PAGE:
Clearly, there is not a solution that you can just copy from someone else. If I was the type of person to look at this situation and decide that, since nobody else solved it, the problem can't be solved... I would be implementing a way to tie Apache and IIS together and re-write each other's URLs, or something stupidly complicated like that.

Instead, I used my arcane knowledge of compilers and linkers and How Computers Work, to come up with a solution to the original problem. See, I recognised the error as a linker error right away... and it didn't take me long to figure out why the linker couldn't import my custom handler code. If I was a drag-n-drop programmer, it's likely I wouldn't even know what a linker is, and I would have been screwed. I'm not even sure why I spent a whole day looking for someone else's solution, although I did get an education about the subject, which probably helped my mental process derive the actual answer. Still, my first instinct was to look for a pre-fab solution, and it took a whole day for me to accept that there wasn't one.

The other issue is the dumbing down of programmers themselves. This problem is caused by modern education. Kids are being told that "if you just try hard enough, you can do anything"... this is not true, and it's hurting our kids to teach them that. Kids need to learn when to give up on something. We have too many programmers who shouldn't be programmers because of this issue. These are people who think that if they just try really hard, they can be good at programming. It doesn't work that way. This is a field like being a fashion model - if you aren't the right person for it, you might get somewhere but it's going to be hard and you will never reach the level of proficiency that you could in another field.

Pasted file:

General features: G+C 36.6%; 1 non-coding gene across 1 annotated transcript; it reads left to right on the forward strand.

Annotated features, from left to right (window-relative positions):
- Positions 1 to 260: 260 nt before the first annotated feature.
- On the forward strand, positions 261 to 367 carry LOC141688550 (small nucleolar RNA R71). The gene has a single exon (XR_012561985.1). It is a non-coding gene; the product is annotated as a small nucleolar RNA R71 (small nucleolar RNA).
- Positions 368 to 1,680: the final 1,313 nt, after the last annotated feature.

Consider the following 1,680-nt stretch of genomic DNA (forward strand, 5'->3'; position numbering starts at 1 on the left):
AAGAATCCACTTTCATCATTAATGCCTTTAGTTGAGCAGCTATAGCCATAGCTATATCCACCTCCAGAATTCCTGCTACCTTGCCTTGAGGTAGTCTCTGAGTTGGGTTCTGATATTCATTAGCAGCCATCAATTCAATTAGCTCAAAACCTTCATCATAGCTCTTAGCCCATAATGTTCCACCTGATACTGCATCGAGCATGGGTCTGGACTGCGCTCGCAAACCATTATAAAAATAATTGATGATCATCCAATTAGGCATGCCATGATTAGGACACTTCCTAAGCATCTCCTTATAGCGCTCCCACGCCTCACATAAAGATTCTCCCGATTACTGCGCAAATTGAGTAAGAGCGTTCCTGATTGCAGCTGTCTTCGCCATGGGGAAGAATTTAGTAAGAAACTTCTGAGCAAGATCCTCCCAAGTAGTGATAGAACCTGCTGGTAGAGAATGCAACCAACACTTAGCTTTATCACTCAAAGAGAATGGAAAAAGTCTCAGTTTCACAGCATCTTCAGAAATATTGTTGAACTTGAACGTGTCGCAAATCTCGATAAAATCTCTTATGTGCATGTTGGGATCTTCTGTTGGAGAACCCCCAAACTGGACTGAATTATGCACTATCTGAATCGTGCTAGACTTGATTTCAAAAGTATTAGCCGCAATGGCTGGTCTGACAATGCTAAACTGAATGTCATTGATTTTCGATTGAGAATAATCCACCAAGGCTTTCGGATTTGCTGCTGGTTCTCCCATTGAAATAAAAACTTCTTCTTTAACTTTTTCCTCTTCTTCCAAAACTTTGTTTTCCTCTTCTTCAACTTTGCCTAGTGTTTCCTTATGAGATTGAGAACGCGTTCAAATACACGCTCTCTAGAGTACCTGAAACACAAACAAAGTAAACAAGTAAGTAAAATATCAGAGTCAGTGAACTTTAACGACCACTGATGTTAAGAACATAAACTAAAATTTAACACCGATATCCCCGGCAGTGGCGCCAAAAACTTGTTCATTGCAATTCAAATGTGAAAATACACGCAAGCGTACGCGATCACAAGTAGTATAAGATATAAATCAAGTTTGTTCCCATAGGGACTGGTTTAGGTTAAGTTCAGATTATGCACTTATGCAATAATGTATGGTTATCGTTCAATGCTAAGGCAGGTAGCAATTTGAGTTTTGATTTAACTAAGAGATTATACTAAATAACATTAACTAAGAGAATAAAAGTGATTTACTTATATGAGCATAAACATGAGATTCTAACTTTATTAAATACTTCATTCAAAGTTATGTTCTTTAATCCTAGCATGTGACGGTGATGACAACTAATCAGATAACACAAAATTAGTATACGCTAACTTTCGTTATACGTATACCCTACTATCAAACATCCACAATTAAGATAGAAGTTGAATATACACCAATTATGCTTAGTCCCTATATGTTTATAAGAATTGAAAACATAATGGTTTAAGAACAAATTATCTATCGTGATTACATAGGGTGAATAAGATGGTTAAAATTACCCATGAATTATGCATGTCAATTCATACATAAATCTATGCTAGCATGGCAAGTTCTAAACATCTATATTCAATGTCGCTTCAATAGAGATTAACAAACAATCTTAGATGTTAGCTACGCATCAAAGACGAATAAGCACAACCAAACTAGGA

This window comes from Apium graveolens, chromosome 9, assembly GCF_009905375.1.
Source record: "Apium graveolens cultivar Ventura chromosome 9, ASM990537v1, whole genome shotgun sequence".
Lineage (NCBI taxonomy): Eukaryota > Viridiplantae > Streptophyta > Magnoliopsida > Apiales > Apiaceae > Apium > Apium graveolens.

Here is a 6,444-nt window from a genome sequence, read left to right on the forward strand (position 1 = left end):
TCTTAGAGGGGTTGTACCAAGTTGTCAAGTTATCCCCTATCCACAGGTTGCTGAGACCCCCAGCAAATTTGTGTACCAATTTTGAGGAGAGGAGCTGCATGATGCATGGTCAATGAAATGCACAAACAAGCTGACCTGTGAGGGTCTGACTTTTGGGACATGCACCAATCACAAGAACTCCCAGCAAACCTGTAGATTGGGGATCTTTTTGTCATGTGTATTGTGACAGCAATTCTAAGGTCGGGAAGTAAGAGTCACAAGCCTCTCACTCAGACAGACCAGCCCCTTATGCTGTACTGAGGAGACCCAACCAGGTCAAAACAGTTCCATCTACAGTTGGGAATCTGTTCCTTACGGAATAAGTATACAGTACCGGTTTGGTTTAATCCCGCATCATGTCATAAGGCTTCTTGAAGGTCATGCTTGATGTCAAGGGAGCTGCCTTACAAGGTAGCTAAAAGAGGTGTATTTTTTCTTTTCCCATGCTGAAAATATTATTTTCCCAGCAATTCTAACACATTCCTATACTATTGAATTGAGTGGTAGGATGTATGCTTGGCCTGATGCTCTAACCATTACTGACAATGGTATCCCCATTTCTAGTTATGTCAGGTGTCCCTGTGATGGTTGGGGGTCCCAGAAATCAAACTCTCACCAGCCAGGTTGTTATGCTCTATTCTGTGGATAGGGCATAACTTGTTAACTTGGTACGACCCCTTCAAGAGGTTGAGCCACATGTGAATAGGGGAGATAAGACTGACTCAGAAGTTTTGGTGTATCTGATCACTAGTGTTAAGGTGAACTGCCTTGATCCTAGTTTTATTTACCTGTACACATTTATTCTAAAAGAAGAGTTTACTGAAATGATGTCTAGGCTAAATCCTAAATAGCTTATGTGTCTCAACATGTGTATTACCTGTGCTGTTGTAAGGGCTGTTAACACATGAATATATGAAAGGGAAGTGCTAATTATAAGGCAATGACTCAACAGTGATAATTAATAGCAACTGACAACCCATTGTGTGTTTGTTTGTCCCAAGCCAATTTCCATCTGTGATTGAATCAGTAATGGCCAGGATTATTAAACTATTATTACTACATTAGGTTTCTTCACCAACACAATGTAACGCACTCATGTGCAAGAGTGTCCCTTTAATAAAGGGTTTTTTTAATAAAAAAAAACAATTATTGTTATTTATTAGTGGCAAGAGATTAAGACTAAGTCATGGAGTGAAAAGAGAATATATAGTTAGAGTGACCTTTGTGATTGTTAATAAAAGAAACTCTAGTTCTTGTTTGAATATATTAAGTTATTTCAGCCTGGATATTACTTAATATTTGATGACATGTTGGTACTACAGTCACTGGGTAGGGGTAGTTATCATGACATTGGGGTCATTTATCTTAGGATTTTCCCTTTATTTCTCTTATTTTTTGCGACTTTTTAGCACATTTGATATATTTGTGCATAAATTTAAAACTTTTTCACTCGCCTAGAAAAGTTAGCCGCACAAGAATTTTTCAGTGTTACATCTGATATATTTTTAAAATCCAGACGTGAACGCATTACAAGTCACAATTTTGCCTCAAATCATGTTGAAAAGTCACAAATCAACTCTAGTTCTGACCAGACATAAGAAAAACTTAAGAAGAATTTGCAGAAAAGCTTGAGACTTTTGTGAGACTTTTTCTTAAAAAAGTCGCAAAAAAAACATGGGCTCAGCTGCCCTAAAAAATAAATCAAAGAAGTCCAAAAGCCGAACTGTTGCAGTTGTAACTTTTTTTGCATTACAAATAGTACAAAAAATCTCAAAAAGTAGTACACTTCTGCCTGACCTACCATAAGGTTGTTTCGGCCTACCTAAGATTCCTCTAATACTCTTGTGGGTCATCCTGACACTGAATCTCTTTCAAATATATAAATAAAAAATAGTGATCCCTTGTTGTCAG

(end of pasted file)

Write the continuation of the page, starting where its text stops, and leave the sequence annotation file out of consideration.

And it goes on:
In Boulder, the school has a policy outlawing all games where there is either a "winner" or "loser" - because losing at a game is too traumatic for kids. BullSH$!%&?!!!! Losing is important! If I hadn't got my butt kicked multiple times as a kid, I might be out there right now trying really hard to become a football player, and not getting anywhere at all, because I'm skinny and uncoordinated and I have no endurance. I'm not a physical person, and there's nothing wrong with that. Why is it suddenly "not ok" to be a person with limited mental abilities too? I know my mental limitations and my physical limitations, and I'm irritated that kids today are being taught that there aren't any such limits, and they are being prevented from experiencing failure, which makes them totally unaware of their own limitations.

This all leads to an incompetent workforce, and that requires tools that can be used by an incompetent workforce, which is where we are now. These "tools for the dumb" are not helping the problem, and are contributing to the decline in Computer Science as an academic pursuit. People are starting to see computers like they see cars, as a machine to do a job, which it is, but it's so much more than that, and there will always be those of us who are interested in that "more" that it can do. I would bet that there are the same number of us now as there always have been, but our percentage is smaller, because we are now lumped in with everybody else who uses computers. It's like considering all car owners as mechanics... clearly they are not, and I'm insulted by the suggestion that script-kiddies and data-entry clerks are anything other than grunt-workers performing tedious tasks that the knowledgeable people are tired of.